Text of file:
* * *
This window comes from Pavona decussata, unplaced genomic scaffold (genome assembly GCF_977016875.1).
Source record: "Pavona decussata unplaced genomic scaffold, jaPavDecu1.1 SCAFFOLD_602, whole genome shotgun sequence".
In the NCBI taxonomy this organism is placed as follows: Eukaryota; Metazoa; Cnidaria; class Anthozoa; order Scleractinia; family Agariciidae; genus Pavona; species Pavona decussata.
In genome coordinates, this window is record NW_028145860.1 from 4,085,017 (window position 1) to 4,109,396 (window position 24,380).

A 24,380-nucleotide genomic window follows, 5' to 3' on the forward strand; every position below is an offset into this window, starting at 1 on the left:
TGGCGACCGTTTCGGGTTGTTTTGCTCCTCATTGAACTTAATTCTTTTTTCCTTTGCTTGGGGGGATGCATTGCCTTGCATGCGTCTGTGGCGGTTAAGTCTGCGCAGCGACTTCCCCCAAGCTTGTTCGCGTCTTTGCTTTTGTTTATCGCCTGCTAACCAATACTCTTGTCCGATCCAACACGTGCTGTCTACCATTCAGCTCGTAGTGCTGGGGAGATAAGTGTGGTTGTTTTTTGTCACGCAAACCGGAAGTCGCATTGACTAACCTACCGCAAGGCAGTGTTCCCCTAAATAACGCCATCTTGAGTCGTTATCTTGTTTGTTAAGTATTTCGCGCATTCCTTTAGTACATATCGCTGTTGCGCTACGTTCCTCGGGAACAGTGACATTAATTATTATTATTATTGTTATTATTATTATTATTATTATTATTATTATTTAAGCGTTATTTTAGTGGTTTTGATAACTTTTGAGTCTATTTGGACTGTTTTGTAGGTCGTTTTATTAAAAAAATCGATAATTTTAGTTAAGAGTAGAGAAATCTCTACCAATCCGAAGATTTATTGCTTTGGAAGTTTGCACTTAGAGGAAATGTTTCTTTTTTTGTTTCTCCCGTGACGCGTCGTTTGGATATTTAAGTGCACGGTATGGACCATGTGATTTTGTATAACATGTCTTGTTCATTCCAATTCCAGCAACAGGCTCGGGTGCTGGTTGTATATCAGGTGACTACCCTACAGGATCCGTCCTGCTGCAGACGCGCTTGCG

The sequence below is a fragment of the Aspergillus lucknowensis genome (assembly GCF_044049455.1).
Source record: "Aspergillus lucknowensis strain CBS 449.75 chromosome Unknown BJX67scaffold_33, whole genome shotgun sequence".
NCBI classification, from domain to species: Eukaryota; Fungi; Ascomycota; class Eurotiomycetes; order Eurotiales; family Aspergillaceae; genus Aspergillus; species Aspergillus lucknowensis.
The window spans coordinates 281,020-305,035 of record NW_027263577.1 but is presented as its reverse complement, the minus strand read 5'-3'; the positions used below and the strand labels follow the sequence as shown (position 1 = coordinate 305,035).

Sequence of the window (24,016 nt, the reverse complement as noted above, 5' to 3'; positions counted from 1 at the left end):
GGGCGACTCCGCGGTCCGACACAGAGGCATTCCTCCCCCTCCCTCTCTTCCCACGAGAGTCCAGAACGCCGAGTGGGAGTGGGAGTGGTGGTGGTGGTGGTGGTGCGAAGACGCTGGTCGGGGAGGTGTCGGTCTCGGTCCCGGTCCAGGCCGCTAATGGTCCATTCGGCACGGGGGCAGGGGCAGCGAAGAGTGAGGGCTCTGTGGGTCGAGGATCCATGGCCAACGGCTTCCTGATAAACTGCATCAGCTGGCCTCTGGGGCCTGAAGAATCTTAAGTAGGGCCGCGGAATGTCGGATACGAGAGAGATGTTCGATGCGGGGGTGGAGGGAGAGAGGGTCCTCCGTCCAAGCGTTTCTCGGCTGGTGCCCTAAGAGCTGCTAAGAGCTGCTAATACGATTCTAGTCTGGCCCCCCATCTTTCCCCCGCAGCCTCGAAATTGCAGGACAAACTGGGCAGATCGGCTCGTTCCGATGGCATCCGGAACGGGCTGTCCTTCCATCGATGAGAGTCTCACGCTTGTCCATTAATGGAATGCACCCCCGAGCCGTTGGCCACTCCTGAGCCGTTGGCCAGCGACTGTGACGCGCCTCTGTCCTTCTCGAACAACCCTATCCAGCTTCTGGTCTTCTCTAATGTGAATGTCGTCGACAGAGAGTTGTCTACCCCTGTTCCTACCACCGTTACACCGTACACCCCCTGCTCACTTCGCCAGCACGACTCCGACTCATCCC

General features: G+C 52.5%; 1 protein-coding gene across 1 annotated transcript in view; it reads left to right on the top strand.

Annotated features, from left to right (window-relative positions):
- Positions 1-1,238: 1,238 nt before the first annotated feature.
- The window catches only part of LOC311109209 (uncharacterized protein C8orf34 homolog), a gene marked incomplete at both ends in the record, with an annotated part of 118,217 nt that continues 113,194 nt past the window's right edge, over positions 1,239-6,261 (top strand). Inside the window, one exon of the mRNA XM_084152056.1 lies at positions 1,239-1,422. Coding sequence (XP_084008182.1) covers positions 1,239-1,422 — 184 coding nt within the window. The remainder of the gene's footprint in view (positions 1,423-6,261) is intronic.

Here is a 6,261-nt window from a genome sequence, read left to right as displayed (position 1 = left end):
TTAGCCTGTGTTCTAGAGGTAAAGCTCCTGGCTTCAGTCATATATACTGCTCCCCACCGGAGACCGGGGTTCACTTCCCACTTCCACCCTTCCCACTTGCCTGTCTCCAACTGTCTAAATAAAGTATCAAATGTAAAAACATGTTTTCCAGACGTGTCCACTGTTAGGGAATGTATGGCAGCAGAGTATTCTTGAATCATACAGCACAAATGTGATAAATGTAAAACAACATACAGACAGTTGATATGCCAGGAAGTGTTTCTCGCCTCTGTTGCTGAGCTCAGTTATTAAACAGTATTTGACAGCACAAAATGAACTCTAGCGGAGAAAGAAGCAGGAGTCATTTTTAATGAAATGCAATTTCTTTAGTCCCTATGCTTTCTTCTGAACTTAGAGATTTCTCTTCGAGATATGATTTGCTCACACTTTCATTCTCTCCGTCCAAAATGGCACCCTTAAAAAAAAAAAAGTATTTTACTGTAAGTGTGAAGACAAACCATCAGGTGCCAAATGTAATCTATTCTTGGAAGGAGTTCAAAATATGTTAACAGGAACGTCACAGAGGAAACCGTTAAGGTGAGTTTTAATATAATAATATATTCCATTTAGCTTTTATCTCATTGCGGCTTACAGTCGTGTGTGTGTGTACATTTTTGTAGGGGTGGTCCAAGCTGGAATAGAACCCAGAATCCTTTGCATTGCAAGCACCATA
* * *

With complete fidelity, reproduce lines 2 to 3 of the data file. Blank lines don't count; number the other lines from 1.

Source record: "Pavona decussata unplaced genomic scaffold, jaPavDecu1.1 SCAFFOLD_602, whole genome shotgun sequence".
In the NCBI taxonomy this organism is placed as follows: Eukaryota; Metazoa; Cnidaria; class Anthozoa; order Scleractinia; family Agariciidae; genus Pavona; species Pavona decussata.